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So, recently I got a Mac system and I was planning to put in an Intel WiFi card (as an upgrade for its current card). Now, as we know, Apple and Intel do not get along WiFi-wise.

However, this same card works in Linux.

What would happen if I were to force the Intel drivers for the Linux kernel into Mac OS X? Would it work? Would there be severe instability or data loss? Is it even possible?

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    Pretty much the same as would happen if you forced the Windows drivers into OS X... The kernel API's are different and it will not work. – Thorbjørn Ravn Andersen Jan 27 '15 at 23:19
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    What does "force the Intel drivers" into OS X mean? Simply placing a file on the filesystem is the net result of any feasible action I can see. What would you actually do? – bmike Jan 28 '15 at 14:43
  • @bmike Use (the nonexistent) modprobe or a similar tool. – Kaz Wolfe Jan 28 '15 at 18:50
  • @bmike “What does "force the Intel drivers" into OS X mean?” Take the square peg of a non-compatible driver and stick it into the round hole of a system. – JakeGould Jan 28 '15 at 20:41
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    @JakeGould Kind of like The Elegant Gentleman's Guide to Knife Fighting? – bmike Jan 29 '15 at 2:45
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What would happen if I were to force the Intel drivers for the Linux kernel into Mac OS X? Would it work? Would there be severe instability or data loss? Is it even possible?

At best? 100% nothing. At worst? Crash your whole system and make it unusable or even unbootable.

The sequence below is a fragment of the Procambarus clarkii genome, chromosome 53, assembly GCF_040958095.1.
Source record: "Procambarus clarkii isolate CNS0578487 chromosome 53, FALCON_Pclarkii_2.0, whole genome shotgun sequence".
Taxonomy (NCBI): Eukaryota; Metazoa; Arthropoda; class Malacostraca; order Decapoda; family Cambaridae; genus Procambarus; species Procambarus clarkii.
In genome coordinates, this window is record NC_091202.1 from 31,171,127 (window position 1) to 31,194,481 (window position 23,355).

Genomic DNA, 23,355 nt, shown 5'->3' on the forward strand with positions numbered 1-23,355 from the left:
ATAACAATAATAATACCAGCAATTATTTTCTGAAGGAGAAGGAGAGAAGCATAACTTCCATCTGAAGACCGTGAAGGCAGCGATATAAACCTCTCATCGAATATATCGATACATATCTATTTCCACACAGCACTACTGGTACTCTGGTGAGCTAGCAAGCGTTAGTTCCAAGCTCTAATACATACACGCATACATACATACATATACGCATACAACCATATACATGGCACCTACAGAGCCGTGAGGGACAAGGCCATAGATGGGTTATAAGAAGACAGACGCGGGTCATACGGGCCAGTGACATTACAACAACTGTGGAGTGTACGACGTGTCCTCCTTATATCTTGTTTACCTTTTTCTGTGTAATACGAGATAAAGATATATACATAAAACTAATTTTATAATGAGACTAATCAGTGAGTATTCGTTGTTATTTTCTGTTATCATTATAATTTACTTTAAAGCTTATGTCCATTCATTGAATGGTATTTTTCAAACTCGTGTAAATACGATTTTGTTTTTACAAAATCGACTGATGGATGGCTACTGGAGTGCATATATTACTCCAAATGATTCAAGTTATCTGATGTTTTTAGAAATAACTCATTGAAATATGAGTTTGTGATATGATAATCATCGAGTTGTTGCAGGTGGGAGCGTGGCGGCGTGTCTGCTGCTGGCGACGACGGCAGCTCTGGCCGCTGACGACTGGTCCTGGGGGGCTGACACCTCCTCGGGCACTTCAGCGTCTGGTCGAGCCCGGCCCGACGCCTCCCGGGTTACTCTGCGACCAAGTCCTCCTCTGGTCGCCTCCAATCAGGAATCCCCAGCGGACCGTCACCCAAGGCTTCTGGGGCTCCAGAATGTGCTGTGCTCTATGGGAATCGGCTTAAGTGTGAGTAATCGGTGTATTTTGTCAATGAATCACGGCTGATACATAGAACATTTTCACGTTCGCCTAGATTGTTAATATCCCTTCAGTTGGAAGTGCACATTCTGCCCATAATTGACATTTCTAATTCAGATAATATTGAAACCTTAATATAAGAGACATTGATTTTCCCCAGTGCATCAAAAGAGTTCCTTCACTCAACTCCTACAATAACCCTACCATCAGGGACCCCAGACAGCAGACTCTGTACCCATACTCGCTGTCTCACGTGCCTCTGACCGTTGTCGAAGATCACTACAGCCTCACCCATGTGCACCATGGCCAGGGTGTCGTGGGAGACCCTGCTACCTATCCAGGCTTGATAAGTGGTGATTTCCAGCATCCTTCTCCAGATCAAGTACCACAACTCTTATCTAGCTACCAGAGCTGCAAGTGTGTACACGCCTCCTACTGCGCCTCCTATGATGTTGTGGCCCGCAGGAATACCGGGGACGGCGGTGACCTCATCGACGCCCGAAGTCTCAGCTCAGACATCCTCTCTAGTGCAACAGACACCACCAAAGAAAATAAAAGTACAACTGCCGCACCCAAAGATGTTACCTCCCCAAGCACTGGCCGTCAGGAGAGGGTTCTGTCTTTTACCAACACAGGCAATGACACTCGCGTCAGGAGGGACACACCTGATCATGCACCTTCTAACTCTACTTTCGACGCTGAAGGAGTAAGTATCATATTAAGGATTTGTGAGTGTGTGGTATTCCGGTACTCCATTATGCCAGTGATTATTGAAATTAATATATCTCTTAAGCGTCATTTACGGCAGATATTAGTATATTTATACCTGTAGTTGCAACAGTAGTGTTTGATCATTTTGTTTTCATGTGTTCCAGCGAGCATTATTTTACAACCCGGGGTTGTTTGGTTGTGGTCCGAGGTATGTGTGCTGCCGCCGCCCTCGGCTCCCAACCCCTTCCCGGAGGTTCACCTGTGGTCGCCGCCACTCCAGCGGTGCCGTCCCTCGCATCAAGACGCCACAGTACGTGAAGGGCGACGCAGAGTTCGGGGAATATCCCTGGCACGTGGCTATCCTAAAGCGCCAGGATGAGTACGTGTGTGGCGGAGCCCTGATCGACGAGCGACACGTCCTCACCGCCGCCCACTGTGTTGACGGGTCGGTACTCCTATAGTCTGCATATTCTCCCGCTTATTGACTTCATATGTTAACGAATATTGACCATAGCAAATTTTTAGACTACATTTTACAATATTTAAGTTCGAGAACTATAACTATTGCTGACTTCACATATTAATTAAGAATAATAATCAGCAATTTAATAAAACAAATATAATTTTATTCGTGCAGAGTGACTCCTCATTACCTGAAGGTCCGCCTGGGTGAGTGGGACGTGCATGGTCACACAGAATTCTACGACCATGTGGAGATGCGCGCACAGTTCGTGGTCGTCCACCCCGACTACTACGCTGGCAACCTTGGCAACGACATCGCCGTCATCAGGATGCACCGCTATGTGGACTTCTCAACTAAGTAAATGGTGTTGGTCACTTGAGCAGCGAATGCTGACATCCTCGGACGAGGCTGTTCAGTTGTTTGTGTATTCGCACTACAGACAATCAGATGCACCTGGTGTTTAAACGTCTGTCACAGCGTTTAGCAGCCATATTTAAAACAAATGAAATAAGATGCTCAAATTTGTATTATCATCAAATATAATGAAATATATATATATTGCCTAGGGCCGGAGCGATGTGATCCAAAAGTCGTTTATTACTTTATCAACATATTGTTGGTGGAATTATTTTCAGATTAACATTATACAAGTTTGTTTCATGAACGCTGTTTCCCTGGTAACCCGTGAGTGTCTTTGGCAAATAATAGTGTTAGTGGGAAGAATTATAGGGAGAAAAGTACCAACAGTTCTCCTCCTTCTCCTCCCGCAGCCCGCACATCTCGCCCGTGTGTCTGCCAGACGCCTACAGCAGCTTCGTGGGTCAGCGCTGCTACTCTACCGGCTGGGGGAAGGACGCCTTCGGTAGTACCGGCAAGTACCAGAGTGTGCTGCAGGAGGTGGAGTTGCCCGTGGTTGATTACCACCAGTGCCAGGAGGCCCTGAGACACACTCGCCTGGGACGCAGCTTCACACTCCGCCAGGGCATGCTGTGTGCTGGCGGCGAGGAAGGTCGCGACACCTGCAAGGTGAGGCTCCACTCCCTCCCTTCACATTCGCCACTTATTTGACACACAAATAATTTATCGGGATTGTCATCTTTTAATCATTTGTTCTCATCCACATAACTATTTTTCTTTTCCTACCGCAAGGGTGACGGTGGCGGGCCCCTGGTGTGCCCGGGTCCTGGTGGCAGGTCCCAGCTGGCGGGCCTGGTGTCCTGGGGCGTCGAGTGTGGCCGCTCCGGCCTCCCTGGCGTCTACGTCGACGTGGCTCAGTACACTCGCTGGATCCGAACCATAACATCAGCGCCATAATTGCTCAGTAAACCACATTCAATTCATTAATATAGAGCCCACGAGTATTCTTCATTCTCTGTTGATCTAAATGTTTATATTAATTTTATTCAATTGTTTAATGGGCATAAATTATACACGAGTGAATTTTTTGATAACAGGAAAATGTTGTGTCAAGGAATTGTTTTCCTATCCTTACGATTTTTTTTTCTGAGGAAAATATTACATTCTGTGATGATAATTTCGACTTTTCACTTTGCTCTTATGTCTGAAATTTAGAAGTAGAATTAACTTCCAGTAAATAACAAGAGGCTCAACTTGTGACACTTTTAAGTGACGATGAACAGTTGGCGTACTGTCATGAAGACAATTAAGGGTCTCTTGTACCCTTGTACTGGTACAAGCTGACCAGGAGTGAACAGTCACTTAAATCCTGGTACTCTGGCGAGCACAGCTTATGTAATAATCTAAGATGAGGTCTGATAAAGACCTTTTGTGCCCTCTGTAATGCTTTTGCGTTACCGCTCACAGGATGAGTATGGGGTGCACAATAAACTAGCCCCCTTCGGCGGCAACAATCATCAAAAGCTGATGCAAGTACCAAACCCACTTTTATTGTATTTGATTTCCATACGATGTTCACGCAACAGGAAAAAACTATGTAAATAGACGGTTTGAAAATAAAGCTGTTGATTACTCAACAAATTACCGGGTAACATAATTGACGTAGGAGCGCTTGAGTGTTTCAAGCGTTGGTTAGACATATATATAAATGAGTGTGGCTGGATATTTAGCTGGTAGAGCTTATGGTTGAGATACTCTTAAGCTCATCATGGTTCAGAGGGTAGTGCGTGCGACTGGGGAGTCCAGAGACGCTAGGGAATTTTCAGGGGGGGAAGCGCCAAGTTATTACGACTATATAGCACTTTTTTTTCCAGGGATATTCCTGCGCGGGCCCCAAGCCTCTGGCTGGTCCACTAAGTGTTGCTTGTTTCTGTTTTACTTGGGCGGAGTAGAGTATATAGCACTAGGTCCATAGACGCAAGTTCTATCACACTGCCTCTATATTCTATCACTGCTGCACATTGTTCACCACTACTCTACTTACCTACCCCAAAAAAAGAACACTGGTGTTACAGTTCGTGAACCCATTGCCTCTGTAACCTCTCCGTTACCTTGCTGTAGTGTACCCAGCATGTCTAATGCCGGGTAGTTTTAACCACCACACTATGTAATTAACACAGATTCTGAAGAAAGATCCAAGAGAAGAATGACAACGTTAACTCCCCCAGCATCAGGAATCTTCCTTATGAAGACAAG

While Mac OS X and Linux are both different “flavors” of Unix, you can’t just grab parts from one OS and just install it into the other OS and expect them to work.

That said, if there is source code for the driver somewhere, you could potentially compile them for Mac OS X using the Xcode suite of development tools.

But that is one big if. The reality is compiling Linux application source code on a Mac OS X system from a Linux system is a crapshoot. Sometimes it works and you get to use nice Linux tools on a Mac OS X system. But sometimes it just won’t work. And that is at the application level. On the driver level it’s even less plausible or doable; and even if it was doable it would be difficult to do that at best.

That said, there seems to have been an open source effort to compile Linux Intel drivers for Mac OS X as seen here. But note that the versions of Mac OS X referred to are Mac OS X 10.4 and 10.5; nothing more modern.

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Nothing would happen, because they would not work (kernel modules). MacOS and Linux have 2 completly different kernels. It's like trying to put engine from one car brand to another: it will not work because all the connections/specifications are totally different.

Besides, there is no lsmod/insmod/modbrobe/rmmod commands in Mac OS X...

Now, if you try binary drivers that would be like -- pardon my 'car' comparisons -- getting some materials for a car seat (according to specs for brand A) and trying to build (compile) the car seat for brand B. If the two car brands are compatible in area of car seats, than you would probably make it and it might actually work. But if you try to build race car seat from materials for 20 year old car, you're gonna have a rough ride, if not crash and injure yourself.

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    The car engine simile isn't very good, because hot rodders actually do that all the time. – cjm Jan 27 '15 at 15:34
  • Maybe it's not the worst either, because there are projects that allow to run Windows drivers on Linux by using an adaptation layer (ndiswrapper anyone?). So while it surely won't work out of the box, theoretically it may be possible for some power user to adapt a driver to a different operating system. Anyway, OP is better off buying another WiFi card. – antonone Jan 28 '15 at 12:31
  • "If you try to force a linux kernel module into OSX, you're gunna have a bad time." youtube.com/watch?v=6Ls5j5iz2eA – Ehryk Jan 28 '15 at 15:15